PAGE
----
In 18th century India, Shadashivrao Bhau, commander-in-chief of the Maratha army, leads his force in the Third Battle of Panipat against Ahmad Shah Abdali, the king of Afghanistan.
Ashutosh Gowariker’s magnum opus ‘Panipat’ is based on historical facts, taking some creative liberties along the way. Shadashivrao Bhau (Arjun Kapoor), is an able commander in his cousin Nanasaheb Peshwa’s (Mohnish Bahl) army. After a victorious battle against the Nizam of Udgir, Shadashivrao Bhau is chosen by the Maratha Peshwa to lead their army to Delhi. Ahmad Shah Abdali (Sanjay Dutt), the king of Afghanistan, has set his inroads into India after forming an alliance with Najib-Ud-Daula (Mantra) with the intention to defeat the Marathas and curb their expanding power.
Joining Shadashivrao Bhau and his army on this arduous thousand kilometer journey from Pune to Delhi are also his wife, Parvati Bai (Kriti Sanon), his nephew and the Peshwa heir - Vishwasrao (Abhishek Nigam), his cousin, Shamsher Bahadur (Sahil Salathia) and his trusted aide, Ibrahim Khan Gardi (Nawab Khan). As they traverse through the expanse, they form alliances with other kings to form a robust army to counter Ahmad Shah Abdali's one lakh soldiers. And almost mid-way they come face to face with Ahmad Shah Abdali’s army, with only the raging waters of the Yamuna separating the armies.
‘Panipat’ packs in a layered narrative that delves into the complex politics of the period, the intricate workings of war strategies versus might, negotiation dynamics and the importance of forming alliances. And it also weaves in the love story between Shadashivrao Bhau and Parvati Bai. In fact, the chemistry between Kriti Sanon and Arjun Kapoor as their love story develops, is one of the high points of the film. But with a run-time of close to three hours and the many characters and plot points the film touches upon it becomes a lengthy and at times, tedious watch.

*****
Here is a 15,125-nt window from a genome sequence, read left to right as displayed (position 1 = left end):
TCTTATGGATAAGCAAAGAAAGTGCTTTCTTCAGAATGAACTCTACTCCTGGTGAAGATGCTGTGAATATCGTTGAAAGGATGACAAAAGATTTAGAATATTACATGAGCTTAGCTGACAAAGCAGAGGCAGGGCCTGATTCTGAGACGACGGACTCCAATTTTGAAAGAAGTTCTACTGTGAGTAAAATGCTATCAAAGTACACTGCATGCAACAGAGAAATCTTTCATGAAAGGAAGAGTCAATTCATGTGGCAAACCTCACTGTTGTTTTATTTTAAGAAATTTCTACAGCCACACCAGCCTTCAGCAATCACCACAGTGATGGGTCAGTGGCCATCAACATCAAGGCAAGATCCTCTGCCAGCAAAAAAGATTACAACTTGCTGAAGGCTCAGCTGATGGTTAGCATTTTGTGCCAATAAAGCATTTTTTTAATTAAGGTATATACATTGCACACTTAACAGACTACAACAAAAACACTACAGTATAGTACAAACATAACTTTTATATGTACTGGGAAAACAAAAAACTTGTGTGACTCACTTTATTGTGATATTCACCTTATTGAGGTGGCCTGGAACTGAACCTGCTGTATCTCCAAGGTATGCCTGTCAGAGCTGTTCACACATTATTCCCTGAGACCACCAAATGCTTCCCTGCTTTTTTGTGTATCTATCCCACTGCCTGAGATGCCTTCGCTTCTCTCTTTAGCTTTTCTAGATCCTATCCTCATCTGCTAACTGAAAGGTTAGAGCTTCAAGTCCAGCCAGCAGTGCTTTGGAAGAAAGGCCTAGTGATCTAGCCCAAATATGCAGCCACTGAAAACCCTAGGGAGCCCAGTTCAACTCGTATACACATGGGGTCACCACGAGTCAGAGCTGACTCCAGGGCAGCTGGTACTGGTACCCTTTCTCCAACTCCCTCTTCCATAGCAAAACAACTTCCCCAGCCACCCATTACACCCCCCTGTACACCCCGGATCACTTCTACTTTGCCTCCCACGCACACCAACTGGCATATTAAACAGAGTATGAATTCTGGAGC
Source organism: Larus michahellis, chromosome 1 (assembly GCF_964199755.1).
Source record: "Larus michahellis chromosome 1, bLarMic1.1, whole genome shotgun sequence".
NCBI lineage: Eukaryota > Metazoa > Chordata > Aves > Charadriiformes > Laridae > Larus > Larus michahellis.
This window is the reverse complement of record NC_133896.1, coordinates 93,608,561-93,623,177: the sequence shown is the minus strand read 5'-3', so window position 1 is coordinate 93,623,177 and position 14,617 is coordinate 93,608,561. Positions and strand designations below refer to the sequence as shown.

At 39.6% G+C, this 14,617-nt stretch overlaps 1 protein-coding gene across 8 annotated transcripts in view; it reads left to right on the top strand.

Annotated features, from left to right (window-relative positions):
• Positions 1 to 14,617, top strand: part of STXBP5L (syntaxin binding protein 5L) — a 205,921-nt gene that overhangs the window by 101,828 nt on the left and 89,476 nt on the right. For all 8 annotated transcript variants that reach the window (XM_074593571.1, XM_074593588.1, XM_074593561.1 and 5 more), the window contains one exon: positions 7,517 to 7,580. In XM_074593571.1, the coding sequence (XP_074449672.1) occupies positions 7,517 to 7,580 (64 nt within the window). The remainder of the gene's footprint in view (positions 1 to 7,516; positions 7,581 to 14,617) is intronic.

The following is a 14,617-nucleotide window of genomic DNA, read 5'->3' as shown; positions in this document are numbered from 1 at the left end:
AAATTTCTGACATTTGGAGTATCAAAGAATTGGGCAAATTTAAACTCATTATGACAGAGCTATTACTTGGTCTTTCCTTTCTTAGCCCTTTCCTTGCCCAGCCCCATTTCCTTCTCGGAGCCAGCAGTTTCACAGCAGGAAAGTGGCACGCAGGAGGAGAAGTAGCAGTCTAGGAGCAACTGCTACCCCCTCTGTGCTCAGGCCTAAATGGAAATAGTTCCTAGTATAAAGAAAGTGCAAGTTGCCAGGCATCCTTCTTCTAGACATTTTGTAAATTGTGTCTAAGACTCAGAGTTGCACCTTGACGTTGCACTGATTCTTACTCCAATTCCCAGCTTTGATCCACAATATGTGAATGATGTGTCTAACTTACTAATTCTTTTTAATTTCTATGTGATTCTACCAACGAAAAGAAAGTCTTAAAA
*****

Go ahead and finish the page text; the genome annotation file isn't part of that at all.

Kriti Sanon pulls in a solid, effortless performance with a well-etched out character graph. Arjun Kapoor is sincere and shines in the final war sequence and the romantic scenes. Sanjay Dutt channelizes a menacing act effectively.
The film has been mounted on a lavish scale and it comes through in almost every scene. The costume design (Neeta Lulla) and the sets and production design (Nitin Chandrakant Desai) are spectacular and stand out. The songs (Ajay –Atul) add to the mood and are well choreographed. However, it is in the final battle set in 1761, where the mammoth effort that has gone into making the film comes to the fore, as we witness a compelling war sequence. One that almost induces goosebumps. The cinematography (C.K. Muraleedharan), sound design (Stephen Gomes) and the visual effects also blend in seamlessly to give an authentic setting to this period film. The ensemble cast of Mohnish Bahl, Padmini Kohlapure, Zeenat Aman (special appearance) add to the milieu.
‘Panipat’ delves into a significant chapter in history and is a war drama that lauds the unshakeable bravery, courage and the strong principles of the Marathas.
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